Skip to main content
Report this ad

See also:

Dashcam video: Cop drags woman off tracks seconds before train mows her down

With so many stories of law enforcement authorities (from officials to beat cops) being exposed for corruption, it’s easy for people to forget the many officers out there who continuously uphold their oath to protect and serve. The Huffington Post reports today that one heroic officer snatched a suicidal woman off the train tracks mere moments before the speeding train would have shred her to pieces.

Police Officer Ramon Morales, 27, of the Richmond Police Department (RPD), was hailed by a passerby early Sunday morning. The person told Morales that there was a woman on the train tracks. When Morales arrived he says that he saw a woman on the tracks crying, the crossing guard was coming down, and he sprang into action.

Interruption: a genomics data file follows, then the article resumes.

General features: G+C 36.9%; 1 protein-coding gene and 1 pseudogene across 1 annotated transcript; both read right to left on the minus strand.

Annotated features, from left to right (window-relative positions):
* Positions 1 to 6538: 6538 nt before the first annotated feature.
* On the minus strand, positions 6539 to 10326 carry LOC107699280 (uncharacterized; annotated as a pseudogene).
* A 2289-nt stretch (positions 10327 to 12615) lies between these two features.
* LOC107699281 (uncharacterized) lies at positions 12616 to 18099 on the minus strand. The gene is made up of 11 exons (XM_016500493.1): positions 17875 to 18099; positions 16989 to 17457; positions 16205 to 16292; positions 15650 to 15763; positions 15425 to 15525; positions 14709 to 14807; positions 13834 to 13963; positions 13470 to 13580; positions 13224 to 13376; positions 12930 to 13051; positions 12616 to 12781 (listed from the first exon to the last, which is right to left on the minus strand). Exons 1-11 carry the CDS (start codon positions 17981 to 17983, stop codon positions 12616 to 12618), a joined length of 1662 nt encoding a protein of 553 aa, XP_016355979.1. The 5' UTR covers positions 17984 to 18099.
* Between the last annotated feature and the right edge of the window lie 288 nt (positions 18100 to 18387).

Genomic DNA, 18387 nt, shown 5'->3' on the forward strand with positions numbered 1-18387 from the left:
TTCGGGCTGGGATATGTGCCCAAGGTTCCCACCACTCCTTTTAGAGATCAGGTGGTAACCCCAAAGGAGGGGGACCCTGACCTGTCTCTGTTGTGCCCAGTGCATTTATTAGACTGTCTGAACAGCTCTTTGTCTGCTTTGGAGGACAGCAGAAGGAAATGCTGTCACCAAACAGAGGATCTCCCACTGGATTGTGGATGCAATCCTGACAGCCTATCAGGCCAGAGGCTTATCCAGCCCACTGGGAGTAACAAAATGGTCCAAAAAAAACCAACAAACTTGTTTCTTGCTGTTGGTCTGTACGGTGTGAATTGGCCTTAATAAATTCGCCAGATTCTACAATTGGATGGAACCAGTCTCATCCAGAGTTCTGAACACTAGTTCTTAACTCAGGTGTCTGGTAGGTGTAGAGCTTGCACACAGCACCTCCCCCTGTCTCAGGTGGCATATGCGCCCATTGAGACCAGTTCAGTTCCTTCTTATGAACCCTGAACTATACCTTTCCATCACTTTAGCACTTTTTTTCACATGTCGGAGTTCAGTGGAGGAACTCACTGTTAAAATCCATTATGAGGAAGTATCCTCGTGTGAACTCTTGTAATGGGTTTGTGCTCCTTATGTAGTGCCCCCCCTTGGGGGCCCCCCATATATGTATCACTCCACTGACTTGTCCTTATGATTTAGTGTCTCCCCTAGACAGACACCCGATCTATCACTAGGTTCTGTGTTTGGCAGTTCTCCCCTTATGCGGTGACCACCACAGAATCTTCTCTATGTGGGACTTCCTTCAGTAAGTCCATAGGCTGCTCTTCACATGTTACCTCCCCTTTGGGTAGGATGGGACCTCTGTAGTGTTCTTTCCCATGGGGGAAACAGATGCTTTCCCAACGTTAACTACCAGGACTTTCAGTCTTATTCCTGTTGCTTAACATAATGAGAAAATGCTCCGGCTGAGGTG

The flashing lights and warning bells were already going off, so he ran to the woman and pulled her off of the tracks just before the train whizzed by. It is unlikely that the train conductor would have seen the woman due to the darkness of the hour. According to Master Sgt. Lowell Neinast, the RPD is very proud of Morales and credits him with saving her life “despite the risk to his own life.”

The just-in-the-nick-of-time rescue was captured by the dashcam in Morales’ patrol car. Morales said everything happened so quickly that the full extent of the whole ordeal didn’t hit him at first. It wasn’t until later, when he saw the playback on the dashcam, that he was really shaken up.

Morales also says he wasn’t aware that the young lady was intentionally trying to end her life. He says afterwards, when she found out that he was the one who had saved her life, the lady asked him “why did you do that?” Although the RPD is lavishing praise upon Morales, the former Marine is humbly declining numerous interview requests. He said if anyone gets the credit, it should be the bystander who flagged him down that night and alerted him that someone was on the tracks.

If it all seems just too much for you or anyone you know, please call the National Suicide Prevention Lifeline anytime day or night at 1-800-273-TALK (8255). Trained counselors are also at the ready 24 hours a day for online chat on their website.

Report this ad